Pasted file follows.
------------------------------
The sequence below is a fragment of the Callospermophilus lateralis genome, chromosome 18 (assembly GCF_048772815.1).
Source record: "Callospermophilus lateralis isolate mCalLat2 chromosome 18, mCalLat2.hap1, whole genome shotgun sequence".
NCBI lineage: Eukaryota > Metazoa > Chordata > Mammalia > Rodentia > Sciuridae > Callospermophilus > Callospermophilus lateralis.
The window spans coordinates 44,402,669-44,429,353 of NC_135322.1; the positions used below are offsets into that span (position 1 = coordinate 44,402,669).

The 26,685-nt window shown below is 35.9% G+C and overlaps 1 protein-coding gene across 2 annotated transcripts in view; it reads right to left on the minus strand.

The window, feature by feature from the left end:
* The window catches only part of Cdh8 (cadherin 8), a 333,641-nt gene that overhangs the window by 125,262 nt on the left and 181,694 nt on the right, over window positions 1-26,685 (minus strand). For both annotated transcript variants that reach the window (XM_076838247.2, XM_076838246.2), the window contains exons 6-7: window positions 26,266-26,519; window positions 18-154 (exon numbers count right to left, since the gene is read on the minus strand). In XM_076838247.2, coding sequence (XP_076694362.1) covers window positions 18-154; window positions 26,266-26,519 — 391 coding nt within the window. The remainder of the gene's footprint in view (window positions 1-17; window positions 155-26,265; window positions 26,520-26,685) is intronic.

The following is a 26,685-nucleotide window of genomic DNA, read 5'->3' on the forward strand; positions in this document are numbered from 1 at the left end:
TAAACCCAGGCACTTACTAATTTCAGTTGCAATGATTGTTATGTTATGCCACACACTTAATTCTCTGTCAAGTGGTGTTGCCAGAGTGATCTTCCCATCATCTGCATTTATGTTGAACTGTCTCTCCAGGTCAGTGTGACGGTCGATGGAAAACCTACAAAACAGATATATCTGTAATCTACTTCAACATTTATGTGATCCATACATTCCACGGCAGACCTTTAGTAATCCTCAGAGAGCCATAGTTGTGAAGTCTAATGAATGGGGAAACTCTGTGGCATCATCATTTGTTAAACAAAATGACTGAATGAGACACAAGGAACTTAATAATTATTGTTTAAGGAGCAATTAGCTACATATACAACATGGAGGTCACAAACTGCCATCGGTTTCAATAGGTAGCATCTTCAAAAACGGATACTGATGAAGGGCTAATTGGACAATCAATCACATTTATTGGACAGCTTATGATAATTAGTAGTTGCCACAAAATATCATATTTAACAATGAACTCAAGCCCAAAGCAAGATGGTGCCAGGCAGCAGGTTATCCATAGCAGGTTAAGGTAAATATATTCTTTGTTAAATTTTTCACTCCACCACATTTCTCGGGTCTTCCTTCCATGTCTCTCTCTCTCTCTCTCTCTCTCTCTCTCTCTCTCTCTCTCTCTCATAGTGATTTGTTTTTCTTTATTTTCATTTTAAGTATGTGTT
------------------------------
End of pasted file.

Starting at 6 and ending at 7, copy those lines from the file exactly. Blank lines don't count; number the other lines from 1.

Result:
The window, feature by feature from the left end:
* The window catches only part of Cdh8 (cadherin 8), a 333,641-nt gene that overhangs the window by 125,262 nt on the left and 181,694 nt on the right, over window positions 1-26,685 (minus strand). For both annotated transcript variants that reach the window (XM_076838247.2, XM_076838246.2), the window contains exons 6-7: window positions 26,266-26,519; window positions 18-154 (exon numbers count right to left, since the gene is read on the minus strand). In XM_076838247.2, coding sequence (XP_076694362.1) covers window positions 18-154; window positions 26,266-26,519 — 391 coding nt within the window. The remainder of the gene's footprint in view (window positions 1-17; window positions 155-26,265; window positions 26,520-26,685) is intronic.